False widow spiders are 'not aggressive' towards humans


False widow spider

A school in Gloucestershire has closed for the day because of an outbreak of Britain's most venomous spider.

The Dean Academy, in the Forest of Dean, said it "had identified an issue with false widow spiders" in its ICT block and other areas of the site.

Conservationists believe a change in the climate could be the cause of an increase in sightings of the species.

The false widow (Steatoda nobilis) is the most dangerous of the 12 species of biting spider known in Britain.

There have been no reported deaths from its bite in the UK.

Stuart Hine, manager of the Insect Identification Service at the Natural History Museum, spoke to Newsbeat about the false widow spider.

Is the false widow spider dangerous?

"It's not deadly at all. It's a species which can bite and does bite.

"Generally speaking symptoms are no worse than a bee or wasp sting and in truth you're more likely to be stung by a wasp than you are to be bitten by this spider."

False widow spider

Are the false widow spider numbers increasing?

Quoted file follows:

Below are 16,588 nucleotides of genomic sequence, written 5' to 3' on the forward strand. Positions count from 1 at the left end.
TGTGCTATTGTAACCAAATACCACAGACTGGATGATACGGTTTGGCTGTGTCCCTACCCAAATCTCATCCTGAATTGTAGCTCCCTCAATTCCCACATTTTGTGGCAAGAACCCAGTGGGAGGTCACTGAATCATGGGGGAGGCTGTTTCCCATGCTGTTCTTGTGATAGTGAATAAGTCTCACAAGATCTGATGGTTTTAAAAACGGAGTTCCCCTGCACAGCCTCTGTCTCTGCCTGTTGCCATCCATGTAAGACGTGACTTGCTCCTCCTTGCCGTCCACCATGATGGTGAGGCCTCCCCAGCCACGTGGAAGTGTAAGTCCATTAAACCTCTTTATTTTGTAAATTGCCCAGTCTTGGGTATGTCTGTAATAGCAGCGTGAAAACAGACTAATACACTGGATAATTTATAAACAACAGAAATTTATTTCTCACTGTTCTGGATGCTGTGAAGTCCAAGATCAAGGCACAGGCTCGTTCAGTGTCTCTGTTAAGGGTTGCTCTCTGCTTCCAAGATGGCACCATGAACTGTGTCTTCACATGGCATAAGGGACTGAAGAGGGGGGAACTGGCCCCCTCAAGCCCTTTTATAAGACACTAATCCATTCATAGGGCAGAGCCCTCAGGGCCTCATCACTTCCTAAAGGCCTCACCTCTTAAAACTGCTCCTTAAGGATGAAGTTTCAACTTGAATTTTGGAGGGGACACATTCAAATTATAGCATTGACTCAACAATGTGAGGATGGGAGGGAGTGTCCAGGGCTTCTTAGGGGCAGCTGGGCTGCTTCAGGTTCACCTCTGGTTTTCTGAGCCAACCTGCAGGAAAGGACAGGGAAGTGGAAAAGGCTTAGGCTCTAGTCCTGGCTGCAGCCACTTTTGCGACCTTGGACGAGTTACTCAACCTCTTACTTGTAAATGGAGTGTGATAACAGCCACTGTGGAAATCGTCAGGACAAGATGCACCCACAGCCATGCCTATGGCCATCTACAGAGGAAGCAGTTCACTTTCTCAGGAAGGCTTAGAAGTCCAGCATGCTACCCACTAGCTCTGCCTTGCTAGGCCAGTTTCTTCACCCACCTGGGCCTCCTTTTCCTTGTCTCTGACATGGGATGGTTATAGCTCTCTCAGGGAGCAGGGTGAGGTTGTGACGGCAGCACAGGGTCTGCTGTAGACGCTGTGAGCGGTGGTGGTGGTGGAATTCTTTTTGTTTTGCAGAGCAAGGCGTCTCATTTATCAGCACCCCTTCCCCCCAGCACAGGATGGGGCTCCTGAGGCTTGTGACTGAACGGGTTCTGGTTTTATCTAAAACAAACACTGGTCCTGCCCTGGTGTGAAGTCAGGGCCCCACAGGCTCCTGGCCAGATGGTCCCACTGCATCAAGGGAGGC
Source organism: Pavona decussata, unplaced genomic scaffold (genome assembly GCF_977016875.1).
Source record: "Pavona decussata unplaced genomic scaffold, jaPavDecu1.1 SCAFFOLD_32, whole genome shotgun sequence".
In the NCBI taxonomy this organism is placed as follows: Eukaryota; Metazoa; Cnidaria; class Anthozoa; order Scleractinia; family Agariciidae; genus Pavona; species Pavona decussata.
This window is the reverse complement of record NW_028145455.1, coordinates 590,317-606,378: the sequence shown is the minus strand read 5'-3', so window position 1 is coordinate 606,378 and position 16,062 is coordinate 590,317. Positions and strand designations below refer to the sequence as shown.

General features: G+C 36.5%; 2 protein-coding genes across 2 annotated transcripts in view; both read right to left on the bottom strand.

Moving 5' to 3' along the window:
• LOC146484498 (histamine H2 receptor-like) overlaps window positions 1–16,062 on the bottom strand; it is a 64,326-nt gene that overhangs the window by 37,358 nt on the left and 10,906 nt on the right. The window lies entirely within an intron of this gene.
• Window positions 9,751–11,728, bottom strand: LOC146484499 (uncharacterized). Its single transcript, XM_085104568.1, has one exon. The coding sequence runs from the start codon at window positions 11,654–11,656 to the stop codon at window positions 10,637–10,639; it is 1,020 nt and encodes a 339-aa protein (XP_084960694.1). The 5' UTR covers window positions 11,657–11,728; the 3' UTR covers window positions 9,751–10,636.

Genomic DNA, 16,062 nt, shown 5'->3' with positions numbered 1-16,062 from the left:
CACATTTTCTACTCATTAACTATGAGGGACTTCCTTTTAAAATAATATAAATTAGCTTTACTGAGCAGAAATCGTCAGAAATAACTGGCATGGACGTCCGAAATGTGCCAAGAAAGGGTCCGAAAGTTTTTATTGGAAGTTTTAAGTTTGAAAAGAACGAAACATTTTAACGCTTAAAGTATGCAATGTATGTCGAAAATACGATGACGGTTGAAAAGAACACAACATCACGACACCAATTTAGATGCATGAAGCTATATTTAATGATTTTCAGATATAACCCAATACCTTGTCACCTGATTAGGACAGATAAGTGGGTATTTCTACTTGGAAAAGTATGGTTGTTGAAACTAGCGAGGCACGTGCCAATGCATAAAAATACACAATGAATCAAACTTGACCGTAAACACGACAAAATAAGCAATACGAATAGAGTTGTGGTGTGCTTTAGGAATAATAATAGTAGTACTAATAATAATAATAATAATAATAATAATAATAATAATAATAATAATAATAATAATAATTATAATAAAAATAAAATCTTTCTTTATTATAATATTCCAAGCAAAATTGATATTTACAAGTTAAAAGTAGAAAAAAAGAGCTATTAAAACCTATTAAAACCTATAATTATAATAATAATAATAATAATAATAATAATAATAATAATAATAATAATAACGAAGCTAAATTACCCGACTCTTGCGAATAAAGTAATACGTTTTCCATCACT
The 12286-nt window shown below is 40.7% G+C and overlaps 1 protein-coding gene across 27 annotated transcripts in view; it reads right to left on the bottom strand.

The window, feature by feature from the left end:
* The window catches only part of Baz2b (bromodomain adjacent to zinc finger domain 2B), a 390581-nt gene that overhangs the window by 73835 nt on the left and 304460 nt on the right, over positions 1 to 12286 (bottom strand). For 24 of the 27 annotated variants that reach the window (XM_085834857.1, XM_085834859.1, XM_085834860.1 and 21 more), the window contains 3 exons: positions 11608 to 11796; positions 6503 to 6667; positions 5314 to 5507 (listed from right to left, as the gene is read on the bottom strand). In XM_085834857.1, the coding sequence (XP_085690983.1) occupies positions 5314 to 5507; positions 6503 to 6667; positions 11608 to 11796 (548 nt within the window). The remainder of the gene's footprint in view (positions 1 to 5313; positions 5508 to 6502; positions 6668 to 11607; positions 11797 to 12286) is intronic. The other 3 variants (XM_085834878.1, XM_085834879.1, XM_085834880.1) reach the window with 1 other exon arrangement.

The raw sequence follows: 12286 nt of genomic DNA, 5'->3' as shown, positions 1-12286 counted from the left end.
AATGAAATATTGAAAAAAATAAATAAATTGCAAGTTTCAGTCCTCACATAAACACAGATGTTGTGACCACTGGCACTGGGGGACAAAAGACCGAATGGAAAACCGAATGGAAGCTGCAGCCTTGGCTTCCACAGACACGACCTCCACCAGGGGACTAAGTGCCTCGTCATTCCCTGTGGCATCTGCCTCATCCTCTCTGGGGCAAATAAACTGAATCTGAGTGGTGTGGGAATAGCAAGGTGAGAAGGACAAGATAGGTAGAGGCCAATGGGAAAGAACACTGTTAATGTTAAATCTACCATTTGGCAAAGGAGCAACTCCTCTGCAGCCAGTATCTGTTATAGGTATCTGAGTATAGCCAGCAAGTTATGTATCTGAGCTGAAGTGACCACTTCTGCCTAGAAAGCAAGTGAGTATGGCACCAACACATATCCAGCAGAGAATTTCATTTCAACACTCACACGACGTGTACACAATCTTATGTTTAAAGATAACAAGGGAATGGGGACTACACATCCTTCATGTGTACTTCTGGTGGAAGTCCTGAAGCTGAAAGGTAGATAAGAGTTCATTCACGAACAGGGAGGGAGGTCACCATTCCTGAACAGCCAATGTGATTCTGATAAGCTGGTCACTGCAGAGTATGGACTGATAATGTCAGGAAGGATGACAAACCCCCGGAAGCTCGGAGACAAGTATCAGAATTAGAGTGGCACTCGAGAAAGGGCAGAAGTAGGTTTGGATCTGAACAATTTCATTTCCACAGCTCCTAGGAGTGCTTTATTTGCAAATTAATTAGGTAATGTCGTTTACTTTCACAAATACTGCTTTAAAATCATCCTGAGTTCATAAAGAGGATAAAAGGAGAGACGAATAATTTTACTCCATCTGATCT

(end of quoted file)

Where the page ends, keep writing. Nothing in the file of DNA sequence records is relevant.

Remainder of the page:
"It certainly seems it from some media reports. It's a spider which is expanding its range in the UK. It's done so very quickly in the last 15 years.

"One of the reasons is it likes the environment of our homes, gardens and urban environments. It makes its webs and survives there very nicely.

"It loves a south-facing conservatory where it will live in the very hottest parts of it and they can be very abundant in and around our homes."

Is the false widow aggressive towards humans?

"They're certainly not out to get us. It's not aggressive.

"When people do get bitten, and this is very infrequent generally speaking, it's because they've got inside clothing and they've been pressed against the skin when we put that on, or occasionally in bedding. That's the only circumstance that they bite.

"It's more usually the males at this time of year that wander into homes and they're looking for female spiders.

"The likelihood of a bite is very low and usually symptoms are not that severe."

Where might you find a false widow?

"Females very much stay in their webs. They're a great spider for that.

"They make a web, they expand it, they build on it and they can stay there for up to three years.

"They won't harm us at all and they do some great work in ridding our homes of flies and wasps and arguably some other nuisance insects."

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